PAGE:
Prop 22 Passes, a Victory for Uber, Lyft

Francesca Billington

Francesca Billington is a freelance reporter. Prior to that, she was a general assignment reporter for dot.LA and has also reported for KCRW, the Santa Monica Daily Press and local publications in New Jersey. She graduated from Princeton in 2019 with a degree in anthropology.

Prop 22 Passes, a Victory for Uber, Lyft

Uber, Lyft and other ride-hailing and delivery companies won their bid to keep drivers as independent contractors in what became the most expensive initiative in California history, with $200 million spent and led by the app-based services.

The initiative won decisively with 58% of the vote in a test for the tech-driven "gig economy" that is central to ride-hailing companies business model.

Uber, Lyft, Postmates and other app-based delivery giants overshadowed union opposition and pumped over $180 million into their effort to pass the measure. Its passage immediately sent stock of Uber and Lyft soaring.

Heather Foster, a spokesperson for Lyft, said the ballot measure sent a signal as the nation grapples with the rise of the gig economy.

"I think other states will be looking to see how they can work with us," she said. "Last night really solidifies this future of work...It's now a part of our economy."

Prop. 22 exempts ride-hailing and delivery companies from a new union-backed California law that requires their gig worker drivers be reclassified as employees.

Experts believed a loss could drive up labor costs 20% to 30%. And the companies would have had to dash their business models increasing costs and wait times for many riders.

The victory gives companies protections from the Democratic-leaning Legislature that passed the union-backed law demanding drivers be employees. The initiative requires a seven-eighths majority vote in the Legislature to be overturned and prevents drivers from unionizing.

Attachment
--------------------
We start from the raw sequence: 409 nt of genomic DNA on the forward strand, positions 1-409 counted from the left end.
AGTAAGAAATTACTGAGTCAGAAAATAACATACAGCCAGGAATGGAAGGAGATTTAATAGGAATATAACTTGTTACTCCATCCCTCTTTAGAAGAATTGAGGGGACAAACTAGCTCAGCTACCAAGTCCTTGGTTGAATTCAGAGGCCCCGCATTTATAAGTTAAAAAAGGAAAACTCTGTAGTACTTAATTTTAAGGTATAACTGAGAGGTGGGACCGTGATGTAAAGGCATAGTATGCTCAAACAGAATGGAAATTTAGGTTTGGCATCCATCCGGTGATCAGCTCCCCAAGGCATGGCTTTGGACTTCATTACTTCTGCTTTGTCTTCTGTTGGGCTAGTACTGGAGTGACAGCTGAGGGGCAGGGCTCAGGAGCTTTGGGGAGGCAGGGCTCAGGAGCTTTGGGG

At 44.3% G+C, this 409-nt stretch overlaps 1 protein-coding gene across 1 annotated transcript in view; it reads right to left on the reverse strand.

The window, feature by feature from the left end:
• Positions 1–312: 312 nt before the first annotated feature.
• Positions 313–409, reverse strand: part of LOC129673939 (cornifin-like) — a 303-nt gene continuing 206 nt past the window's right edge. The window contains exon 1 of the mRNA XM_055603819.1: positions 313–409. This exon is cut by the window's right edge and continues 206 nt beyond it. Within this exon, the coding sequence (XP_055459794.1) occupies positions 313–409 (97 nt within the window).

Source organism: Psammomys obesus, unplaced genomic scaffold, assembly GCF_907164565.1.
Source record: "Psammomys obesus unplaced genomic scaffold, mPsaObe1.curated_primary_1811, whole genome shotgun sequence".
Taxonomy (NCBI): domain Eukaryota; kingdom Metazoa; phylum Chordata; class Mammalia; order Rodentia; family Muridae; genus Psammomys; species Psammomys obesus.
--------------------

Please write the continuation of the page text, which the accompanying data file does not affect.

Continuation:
But the ballot measure could have repercussions beyond how companies like Uber and Lyft classify their drivers.

Morgan Harper, an advisor at the American Economic Liberties Project, said it sets a "dangerous precedent," signifying to businesses with enough campaign money that they can create carve-outs from worker protection laws.

"The $200 million was spent to confuse people about what was going on in this proposition," she said. "Which was actually going to be more protective: the proposition or the law in place?"

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This Week in 'Raises': Regard Secures $15M, MaC Venture Capital Raises $203M for Second Fund

Decerry Donato

Decerry Donato is dot.LA's Editorial Fellow. Prior to that, she was an editorial intern at the company. Decerry received her bachelor's degree in literary journalism from the University of California, Irvine. She continues to write stories to inform the community about issues or events that take place in the L.A. area. On the weekends, she can be found hiking in the Angeles National forest or sifting through racks at your local thrift store.

This Week in 'Raises': Regard Secures $15M, MaC Venture Capital Raises $203M for Second Fund
Image by Joshua Letona

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Keerthi Vedantam

Keerthi Vedantam is a bioscience reporter at dot.LA. She cut her teeth covering everything from cloud computing to 5G in San Francisco and Seattle. Before she covered tech, Keerthi reported on tribal lands and congressional policy in Washington, D.C. Connect with her on Twitter, Clubhouse (@keerthivedantam) or Signal at 408-470-0776.

How Braid Theory Plans to Build the Blue Economy from the Port of LA
Photo courtesy of the Port of Los Angeles.

San Pedro-based Braid Theory is one of the growing number of accelerators in the country looking to grow the so-called blue economy, which spans a range of ocean-related industries and is estimated at $2.5 trillion a year.

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Spencer Rascoff

Spencer Rascoff serves as executive chairman of dot.LA. He is an entrepreneur and company leader who co-founded Zillow, Hotwire, dot.LA, Pacaso and Supernova, and who served as Zillow's CEO for a decade. During Spencer's time as CEO, Zillow won dozens of "best places to work" awards as it grew to over 4,500 employees, $3 billion in revenue, and $10 billion in market capitalization. Prior to Zillow, Spencer co-founded and was VP Corporate Development of Hotwire, which was sold to Expedia for $685 million in 2003. Through his startup studio and venture capital firm, 75 & Sunny, Spencer is an active angel investor in over 100 companies and is incubating several more.

John Chambers

On this episode of Office Hours, host Spencer Rascoff joined John Chambers, founder and CEO of JC2 Ventures, to discuss how executives should approach the shifting economy. The recording was held at this year's Montgomery Summit, an annual gathering of over 1,000 senior-level investors, thought leaders and technology executives in Santa Monica.

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